Balancing New Year’s Resolutions with Continuous Improvement

Happy New Year to all my blog readers. Have you made your New Year’s Resolutions yet? Broken any yet?

Certainly an interesting tradition that goes back to ancient Babylonia, New Year’s Resolutions are essentially about Continuous Improvement metrics. We set goals to improve and in general, we set a timetable to achieve those improvements (one year?). Livescience tells us that 4000 years ago, the Babylonians used the New Year to swear allegiance to an old King, or a new one if a change had taken place.

4000 years later, habits and practices are our “kings”. Which ones do we swear allegiance to and which of the old “kings” are we replacing?

While Continuous Improvement, by definition, should not be a once a year event, it is a good time to take account of what we’re doing better and what needs to be recommitted. Also by definition, Continuous Improvement is Change, and as readers to my blog have often read, Change is very hard to implement – it takes added energy and time. It involves risk – it can be very unsettling.

However, those perspectives are short-sighted. Nineteenth century Scottish physicist John Playfair observed that the forces that tend to preserve, and those which tend to change, are never in balance and it is the forces which tend to change that are the most powerful.

Evolution occurs all the time; in nature as well as in business. Those that refuse to adapt to the new environment eventually become extinct. As an example, ten years ago, the design and construction of newspaper printing plants was The Austin Company’s largest single market. The annual tradeshow for this market, NEXPO, was held in the nation’s largest convention halls where hundreds of millions of dollars of sales were announced every year. Within a short two-year time period, NEXPO was held in the ballroom of a Las Vegas hotel and was attended mostly by vendors wondering what they were going to do next.

My point here is that virtually every aspect of your business is subject to evolutionary forces. Accounting, sales, construction, safety, IT, engineering, legal, etc., all encounter changes each year. Is your culture one that is “a force to preserve”? Or is it one that is more capable to adapt to change? Or is it one that is strives to control its own destiny and is maybe causing the evolution?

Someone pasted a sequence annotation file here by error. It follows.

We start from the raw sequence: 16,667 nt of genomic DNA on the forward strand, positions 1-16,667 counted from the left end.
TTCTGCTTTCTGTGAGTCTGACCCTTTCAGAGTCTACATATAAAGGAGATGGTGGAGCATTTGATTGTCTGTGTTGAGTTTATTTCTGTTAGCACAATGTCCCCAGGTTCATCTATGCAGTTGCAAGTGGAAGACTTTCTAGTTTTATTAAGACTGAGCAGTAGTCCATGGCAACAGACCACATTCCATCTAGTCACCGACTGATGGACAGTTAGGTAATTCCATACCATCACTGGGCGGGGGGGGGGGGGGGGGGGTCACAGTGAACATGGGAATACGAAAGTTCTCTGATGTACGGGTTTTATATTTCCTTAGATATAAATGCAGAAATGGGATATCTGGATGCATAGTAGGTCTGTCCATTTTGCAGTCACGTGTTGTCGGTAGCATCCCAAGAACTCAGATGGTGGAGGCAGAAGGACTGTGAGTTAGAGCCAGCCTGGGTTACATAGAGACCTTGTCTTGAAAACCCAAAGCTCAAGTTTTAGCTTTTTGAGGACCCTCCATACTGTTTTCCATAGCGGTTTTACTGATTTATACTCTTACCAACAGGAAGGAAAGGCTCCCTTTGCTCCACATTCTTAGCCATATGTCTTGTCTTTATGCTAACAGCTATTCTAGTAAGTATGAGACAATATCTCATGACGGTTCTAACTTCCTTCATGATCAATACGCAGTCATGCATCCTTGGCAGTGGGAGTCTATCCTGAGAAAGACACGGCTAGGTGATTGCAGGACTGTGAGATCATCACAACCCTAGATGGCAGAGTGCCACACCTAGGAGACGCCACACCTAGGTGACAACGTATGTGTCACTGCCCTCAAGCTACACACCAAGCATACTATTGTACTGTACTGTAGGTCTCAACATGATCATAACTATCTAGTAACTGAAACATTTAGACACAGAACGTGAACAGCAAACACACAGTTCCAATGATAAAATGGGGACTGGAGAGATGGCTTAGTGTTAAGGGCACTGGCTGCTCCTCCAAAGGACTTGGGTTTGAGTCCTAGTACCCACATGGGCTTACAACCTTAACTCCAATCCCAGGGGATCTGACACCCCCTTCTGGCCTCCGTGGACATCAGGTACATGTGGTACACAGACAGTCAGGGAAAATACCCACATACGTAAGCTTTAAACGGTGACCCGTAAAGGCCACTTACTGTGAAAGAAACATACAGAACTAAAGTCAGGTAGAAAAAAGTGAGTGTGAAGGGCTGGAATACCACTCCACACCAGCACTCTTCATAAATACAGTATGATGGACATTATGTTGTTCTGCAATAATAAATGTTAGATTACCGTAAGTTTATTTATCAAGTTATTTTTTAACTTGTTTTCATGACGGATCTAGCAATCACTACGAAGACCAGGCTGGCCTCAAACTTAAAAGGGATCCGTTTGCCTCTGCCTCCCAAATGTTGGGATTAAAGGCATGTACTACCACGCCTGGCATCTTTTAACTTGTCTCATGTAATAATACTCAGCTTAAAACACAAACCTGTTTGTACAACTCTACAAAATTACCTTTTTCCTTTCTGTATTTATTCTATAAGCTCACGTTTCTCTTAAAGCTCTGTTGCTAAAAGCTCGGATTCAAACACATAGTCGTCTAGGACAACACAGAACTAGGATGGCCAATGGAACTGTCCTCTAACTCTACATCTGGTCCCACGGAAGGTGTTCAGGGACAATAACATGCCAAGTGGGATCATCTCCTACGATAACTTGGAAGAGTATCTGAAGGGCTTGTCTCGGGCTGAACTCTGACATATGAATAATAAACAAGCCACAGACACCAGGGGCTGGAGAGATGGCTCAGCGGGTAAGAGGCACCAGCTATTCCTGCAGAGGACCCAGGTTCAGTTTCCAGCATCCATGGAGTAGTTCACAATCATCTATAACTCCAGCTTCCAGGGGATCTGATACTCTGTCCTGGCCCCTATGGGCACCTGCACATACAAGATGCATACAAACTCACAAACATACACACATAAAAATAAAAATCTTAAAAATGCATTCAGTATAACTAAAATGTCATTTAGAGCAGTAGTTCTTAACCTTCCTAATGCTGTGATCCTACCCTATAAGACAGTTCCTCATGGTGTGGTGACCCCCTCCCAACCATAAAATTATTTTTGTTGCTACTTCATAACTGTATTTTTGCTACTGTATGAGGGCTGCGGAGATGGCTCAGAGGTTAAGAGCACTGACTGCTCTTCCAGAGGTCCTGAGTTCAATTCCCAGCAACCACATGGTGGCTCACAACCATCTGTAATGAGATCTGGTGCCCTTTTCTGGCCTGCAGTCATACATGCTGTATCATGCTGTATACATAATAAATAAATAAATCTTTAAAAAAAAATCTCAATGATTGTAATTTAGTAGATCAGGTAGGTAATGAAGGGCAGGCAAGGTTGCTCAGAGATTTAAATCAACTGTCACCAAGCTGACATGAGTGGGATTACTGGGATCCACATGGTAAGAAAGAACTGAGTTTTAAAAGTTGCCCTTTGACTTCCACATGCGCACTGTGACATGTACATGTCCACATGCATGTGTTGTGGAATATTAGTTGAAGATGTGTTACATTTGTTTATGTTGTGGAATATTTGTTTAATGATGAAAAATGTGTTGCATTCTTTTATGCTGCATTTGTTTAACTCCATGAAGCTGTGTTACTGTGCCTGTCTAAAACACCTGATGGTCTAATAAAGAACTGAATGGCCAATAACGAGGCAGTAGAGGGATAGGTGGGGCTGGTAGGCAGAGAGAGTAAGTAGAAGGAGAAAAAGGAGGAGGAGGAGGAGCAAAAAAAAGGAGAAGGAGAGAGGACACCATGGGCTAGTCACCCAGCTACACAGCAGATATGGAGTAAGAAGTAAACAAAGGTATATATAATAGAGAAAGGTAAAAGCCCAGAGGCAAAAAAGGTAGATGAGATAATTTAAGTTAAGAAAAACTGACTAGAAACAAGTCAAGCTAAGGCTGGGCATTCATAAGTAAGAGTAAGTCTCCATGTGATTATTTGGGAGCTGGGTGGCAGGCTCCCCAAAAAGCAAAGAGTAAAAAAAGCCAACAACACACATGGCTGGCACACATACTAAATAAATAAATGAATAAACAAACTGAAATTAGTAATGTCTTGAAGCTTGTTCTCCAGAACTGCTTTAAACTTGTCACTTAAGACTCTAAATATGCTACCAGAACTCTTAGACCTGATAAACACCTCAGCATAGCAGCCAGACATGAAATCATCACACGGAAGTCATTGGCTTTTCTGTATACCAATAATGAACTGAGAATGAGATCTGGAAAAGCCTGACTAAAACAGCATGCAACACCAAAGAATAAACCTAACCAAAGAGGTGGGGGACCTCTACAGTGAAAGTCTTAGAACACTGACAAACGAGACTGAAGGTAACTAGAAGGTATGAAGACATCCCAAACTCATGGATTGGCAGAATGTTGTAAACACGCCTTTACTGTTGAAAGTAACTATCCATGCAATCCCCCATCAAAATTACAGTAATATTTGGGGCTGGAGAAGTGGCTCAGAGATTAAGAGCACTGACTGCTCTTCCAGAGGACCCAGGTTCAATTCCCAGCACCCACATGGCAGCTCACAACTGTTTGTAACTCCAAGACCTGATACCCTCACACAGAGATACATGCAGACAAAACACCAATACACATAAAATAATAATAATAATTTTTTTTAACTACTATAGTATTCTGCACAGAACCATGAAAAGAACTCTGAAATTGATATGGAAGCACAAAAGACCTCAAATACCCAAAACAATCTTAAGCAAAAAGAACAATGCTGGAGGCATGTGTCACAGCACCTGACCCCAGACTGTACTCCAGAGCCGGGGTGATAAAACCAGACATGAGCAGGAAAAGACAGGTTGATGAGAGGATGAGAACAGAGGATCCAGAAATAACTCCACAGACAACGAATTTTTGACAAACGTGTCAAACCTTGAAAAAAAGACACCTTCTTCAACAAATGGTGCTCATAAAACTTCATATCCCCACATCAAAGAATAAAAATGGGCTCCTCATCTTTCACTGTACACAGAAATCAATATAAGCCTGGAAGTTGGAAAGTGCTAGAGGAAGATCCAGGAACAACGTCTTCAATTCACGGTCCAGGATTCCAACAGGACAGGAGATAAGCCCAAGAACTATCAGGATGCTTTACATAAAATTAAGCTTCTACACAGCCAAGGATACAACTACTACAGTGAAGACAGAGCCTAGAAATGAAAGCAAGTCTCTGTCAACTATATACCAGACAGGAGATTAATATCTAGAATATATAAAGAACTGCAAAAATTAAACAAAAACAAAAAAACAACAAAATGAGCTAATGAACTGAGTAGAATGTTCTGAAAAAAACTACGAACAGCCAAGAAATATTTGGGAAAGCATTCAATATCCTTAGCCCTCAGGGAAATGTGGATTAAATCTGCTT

In his book, Corporate Lifecycles: How and Why Corporations Grow and Die and What to Do About It, Ichak Adizes identifies ten stages of corporate development and plots them on a bell curve. Starting with Courtship and ending with Death, the peak cycle is Prime. “With a renewed clarity of vision, companies establish an even balance between control and flexibility. Everything comes together. Disciplined yet innovative, companies consistently meet their customers' needs. New businesses sprout up within the organization and they are decentralized to provide new life-cycle opportunities.” A key challenge is managing the give and take between control and flexibility where various elements in the organization each have excellent rationale for greater control, or greater flexibility.

A vibrant culture of Continuous Improvement within an organization provides a fertile environment for the debate between control and flexibility to take place. It sets the perspective that change is not being proposed for the sake of change, but it is being pursued to be better prepared for the future and what it might bring.

So we use calendar years to mark the passing of time and the changes we all encounter as we evolve. We all must resolve to do better at adapting to those forces that tend to change, because the alternative is not desirable. We basically have three options: die, survive or thrive. I prefer the thriving one. The other two are basically the same except for the time span.

Best wishes for a prosperous and continuously improving 2015.


“According to my view, our behavior and decisions are driven by a composition of the three categories: either by what we want to do, and/or by what we believe we should do, and/or by what needs to be done, i.e, by what is going on; by reality. Our behavior is not totally logical, i.e. driven by the should, nor totally hedonistic, i.e. focused solely on the want, nor are we pure realists driven only by the is.

Life is messy. All three perceptions play a role in decision making, and the result is that we are often confused and conflicted about what to do.”

Ichak Adizes


“Your success and happiness lies in you. Resolve to keep happy, and your joy and you shall form an invincible host against difficulties.”

Helen Keller


“Evolution is a blind giant who rolls a snowball down a hill. The ball is made of flakes—circumstances. They contribute to the mass without knowing it. They adhere without intention, and without foreseeing what is to result. When they see the result they marvel at the monster ball and wonder how the contriving of it came to be originally thought out and planned. Whereas there was no such planning, there was only a law: the ball once started, all the circumstances that happened to lie in its path would help to build it, in spite of themselves.”

Mark Twain